seen @ Kew Gardens Cinemas, Kew Gardens, Queens, NY
One thing I've never understood about every "cheating" movie I've ever seen - from The Scarlet Letter to Brief Encounter to Fatal Attraction to The Bridge of Madison County and more - is how someone, anyone, can think a sexual relationship with a married party would be worth pursuing. Morality aside, even if the married party is unhappy in their marriage, which is usually the case, is a little bit of hot sex on the side worth the copious amounts of inevitable drama?
Sure, it happens all the time in real life - some of the greatest romances in Hollywood history were the result of extramarital affairs - but it seems to me like it's asking for trouble more often than not. After all, what guarantee do you have that the married party will definitely leave their spouse? The spouse will likely linger in such a relationship, the elephant in the room you can't avoid, and you can never be truly free as long as they're still around. So what do you do?
If you're in a film noir, you could kill the spouse, but that never works out. There's always a betrayal or a double cross of some sort which you never see coming (even if the audience does). If you're in a horror movie, it won't even matter, because you'll wind up getting killed anyway through nothing more than fate - remember The Rules. No, you have to hope for being in a rom-com, in which a wacky third act climax will lead to some kind of happy resolution in which either (a) you discover you're meant to be together after all, or (b) you have to settle for an alternate pairing with the best friend - depending on whether you're the alpha or beta couple.
There's a married friend I have who, if she wasn't married, I would totally go after, but I have way too much respect for her husband to ever act on my feelings. He's a good guy and he's good for her. I may flirt here and there, but that's as far as it would ever go. In my case, however, it's simple morality at work. I know exactly how I'd feel if another man made a move on my girl.
Still, extramarital affairs always make for great drama, which is why they get made, and that's cool. I can't recall seeing such a movie in which the principals were all young (late 20s) before seeing Take This Waltz, and the more I think about it, the more I feel like it was a bit of an impediment. Writer-director Sarah Polley presents a very mature, very adult kind of story with a married couple who are all lovey-dovey and sickeningly cutesy with each other, like the honeymoon never ended. I wasn't entirely convinced that there was enough of a reason for Michelle Williams to step out on Seth Rogen other than boredom, which makes her seem like a bitch for cheating!
I tried, I really tried to find something about Margot's situation that could make me sympathize with her more, but I couldn't - yet I couldn't get as angry with her as I wanted to, probably because she is Michelle Williams, an actress I absolutely adore and am naturally inclined to like. For one thing, she's not as manipulative as, say, Glenn Close in Fatal Attraction. Nor is she entirely passive. She enters this affair with her eyes open, but she doesn't seem to know what to do with it. She's not after some kind of shared relationship; while she has issues of some kind with her husband, she doesn't demand a divorce, and she doesn't seem guilty enough to want to reconsider her affair, so what's the point really? Thankfully, Sarah Silverman is there to eventually tell her what a bitch she's being, though not after going through some shit herself.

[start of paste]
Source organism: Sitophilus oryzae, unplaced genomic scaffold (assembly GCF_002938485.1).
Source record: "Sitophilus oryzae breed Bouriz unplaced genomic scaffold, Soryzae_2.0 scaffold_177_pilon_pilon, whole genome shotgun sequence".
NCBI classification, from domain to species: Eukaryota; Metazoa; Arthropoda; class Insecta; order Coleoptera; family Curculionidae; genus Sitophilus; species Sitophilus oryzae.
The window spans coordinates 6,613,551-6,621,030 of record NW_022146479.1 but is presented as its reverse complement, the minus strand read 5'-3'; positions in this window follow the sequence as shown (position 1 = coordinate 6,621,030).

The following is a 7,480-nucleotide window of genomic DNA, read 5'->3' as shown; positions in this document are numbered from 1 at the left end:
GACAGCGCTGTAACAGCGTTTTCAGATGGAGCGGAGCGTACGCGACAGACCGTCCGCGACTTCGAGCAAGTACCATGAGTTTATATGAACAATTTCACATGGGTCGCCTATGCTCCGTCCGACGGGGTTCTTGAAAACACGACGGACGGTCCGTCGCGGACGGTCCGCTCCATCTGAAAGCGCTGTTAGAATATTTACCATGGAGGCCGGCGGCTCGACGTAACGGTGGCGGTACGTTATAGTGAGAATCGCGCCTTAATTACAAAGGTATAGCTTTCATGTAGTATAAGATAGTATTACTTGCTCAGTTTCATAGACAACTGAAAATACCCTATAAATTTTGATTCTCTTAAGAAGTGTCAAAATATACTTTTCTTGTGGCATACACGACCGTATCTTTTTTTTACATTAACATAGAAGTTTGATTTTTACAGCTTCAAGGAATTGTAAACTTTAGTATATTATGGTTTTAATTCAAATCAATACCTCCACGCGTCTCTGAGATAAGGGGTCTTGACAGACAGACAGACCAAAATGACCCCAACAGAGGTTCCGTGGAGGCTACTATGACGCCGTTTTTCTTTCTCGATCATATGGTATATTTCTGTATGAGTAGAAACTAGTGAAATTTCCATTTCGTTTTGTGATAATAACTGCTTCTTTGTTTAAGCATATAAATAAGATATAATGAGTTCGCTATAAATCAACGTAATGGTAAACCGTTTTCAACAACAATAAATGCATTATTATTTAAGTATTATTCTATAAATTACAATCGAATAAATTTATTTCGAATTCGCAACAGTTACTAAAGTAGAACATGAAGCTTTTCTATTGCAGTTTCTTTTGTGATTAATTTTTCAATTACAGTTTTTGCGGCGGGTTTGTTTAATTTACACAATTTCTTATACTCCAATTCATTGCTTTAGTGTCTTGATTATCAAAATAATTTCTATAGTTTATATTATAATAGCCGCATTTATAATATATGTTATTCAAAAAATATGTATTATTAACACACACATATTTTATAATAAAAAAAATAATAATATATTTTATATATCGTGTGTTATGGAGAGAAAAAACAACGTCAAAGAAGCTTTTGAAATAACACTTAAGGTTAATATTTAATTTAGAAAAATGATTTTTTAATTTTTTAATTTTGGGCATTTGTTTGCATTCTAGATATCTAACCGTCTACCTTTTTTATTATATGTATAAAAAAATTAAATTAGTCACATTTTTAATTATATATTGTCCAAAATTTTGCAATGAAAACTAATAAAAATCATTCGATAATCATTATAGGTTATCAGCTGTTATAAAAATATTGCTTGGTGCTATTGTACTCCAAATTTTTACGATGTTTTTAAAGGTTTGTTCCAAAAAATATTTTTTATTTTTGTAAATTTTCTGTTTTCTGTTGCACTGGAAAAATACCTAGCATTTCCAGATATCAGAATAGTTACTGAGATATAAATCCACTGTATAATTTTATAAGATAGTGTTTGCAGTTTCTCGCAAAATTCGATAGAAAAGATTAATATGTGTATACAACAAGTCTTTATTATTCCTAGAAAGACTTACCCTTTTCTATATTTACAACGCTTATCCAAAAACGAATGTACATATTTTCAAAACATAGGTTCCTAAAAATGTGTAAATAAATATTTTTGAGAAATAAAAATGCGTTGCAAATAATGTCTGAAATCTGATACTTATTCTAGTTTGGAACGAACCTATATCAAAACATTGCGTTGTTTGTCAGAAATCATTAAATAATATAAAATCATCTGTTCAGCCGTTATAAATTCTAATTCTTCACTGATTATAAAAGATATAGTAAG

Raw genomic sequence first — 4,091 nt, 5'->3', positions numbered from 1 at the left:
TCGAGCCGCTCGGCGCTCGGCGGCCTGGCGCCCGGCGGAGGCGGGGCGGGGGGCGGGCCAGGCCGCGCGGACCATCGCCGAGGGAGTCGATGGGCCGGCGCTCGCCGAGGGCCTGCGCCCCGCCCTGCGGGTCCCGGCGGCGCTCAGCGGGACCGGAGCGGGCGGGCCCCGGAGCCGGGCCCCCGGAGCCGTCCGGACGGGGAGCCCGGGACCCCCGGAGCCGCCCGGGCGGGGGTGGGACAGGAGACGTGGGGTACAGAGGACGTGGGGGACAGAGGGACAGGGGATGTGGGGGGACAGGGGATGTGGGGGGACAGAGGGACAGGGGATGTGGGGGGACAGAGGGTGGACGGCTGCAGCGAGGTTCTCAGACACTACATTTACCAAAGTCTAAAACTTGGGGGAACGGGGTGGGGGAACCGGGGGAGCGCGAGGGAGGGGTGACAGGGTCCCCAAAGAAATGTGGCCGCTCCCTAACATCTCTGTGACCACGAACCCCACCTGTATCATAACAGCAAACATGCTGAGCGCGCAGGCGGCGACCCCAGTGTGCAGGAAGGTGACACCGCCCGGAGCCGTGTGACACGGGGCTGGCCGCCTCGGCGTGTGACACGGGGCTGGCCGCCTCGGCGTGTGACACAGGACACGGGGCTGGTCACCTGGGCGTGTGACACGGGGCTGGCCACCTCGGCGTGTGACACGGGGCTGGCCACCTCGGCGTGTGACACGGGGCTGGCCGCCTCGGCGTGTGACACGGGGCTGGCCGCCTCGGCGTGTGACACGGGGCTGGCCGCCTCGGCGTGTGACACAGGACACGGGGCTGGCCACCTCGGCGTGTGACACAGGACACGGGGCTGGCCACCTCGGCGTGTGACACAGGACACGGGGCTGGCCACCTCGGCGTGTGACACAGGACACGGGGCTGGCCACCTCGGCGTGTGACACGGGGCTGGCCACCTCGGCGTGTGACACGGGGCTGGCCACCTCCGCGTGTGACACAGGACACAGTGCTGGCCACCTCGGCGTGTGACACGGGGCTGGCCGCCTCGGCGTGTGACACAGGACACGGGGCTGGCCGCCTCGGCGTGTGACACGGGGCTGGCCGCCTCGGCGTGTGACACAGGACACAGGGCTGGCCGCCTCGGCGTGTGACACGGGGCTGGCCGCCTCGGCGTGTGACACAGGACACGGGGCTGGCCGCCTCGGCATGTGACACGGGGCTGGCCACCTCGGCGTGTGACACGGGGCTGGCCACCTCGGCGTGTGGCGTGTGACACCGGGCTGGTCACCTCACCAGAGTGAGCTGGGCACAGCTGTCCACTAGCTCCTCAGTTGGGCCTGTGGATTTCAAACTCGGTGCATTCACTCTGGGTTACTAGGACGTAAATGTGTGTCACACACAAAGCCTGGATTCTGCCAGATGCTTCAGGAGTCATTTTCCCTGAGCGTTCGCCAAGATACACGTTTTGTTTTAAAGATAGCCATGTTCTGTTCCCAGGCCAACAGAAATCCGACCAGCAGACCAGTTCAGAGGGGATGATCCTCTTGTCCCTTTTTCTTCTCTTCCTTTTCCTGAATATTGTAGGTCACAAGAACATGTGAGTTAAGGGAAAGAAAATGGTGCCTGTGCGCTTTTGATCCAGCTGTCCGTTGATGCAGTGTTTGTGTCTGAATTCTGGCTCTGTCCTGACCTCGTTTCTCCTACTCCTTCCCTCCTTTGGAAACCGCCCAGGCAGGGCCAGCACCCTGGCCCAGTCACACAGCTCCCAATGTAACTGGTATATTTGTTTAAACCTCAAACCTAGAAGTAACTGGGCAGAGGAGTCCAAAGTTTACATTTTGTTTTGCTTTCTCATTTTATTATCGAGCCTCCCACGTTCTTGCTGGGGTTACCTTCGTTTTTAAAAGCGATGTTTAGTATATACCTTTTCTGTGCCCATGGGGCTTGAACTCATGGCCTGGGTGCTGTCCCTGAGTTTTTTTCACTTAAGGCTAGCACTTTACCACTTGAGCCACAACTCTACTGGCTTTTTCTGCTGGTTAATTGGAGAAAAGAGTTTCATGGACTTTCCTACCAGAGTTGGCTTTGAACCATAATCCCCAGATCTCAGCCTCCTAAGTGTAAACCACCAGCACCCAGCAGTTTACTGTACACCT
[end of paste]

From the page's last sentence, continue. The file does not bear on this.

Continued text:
Williams, as usual, makes the whole thing watchable, and in more ways than one this time. Prior to last year's My Week with Marilyn, I had always found her beautiful, attractive, but not... sexy. Not in a Scarlet Johanssen-type of way. I had always thought of hers as a demure, down-to-earth kind of beauty, like Winona Ryder at the same age. Portraying an iconic sex goddess like Marilyn Monroe proved Williams could turn on the heat, but even that didn't prepare me for seeing her in this movie completely full-frontal naked. There's a brief but steamy sex scene near the end, but even before that, there's a shower scene about halfway through that's actually pretty important in a character-developing way.
I totally did not know she was gonna be naked in this movie, and while I certainly can't complain, at the same time she always struck me as the kind of actress who wouldn't do nude scenes. Not sure why; just a feeling. I imagine it's indicative of the level of trust Williams had in Polley - this is only the latter's second film as a director. For what it's worth, most of her nude scenes aren't necessarily prurient. They're like European films in which it's incidental.
I guess I'm finding that my perception of Williams as an actress is continuing to evolve, and that's cool. Like I said, I'm a big fan of hers. I've found the types of films and roles she's taken in the past few years to be exciting and unique. I'm even willing to see her in a big-budget Hollywood genre movie like next year's Oz: The Great and Powerful. I just hope she continues to make good decisions with her roles. Waltz didn't work for me as well as, say, Blue Valentine, but it does seem like part of the continuing path of progression Williams is on as an actress, and I like that much, at least.
(As an aside: I had no idea Toronto was so colorful! The colors in this movie really pop out.)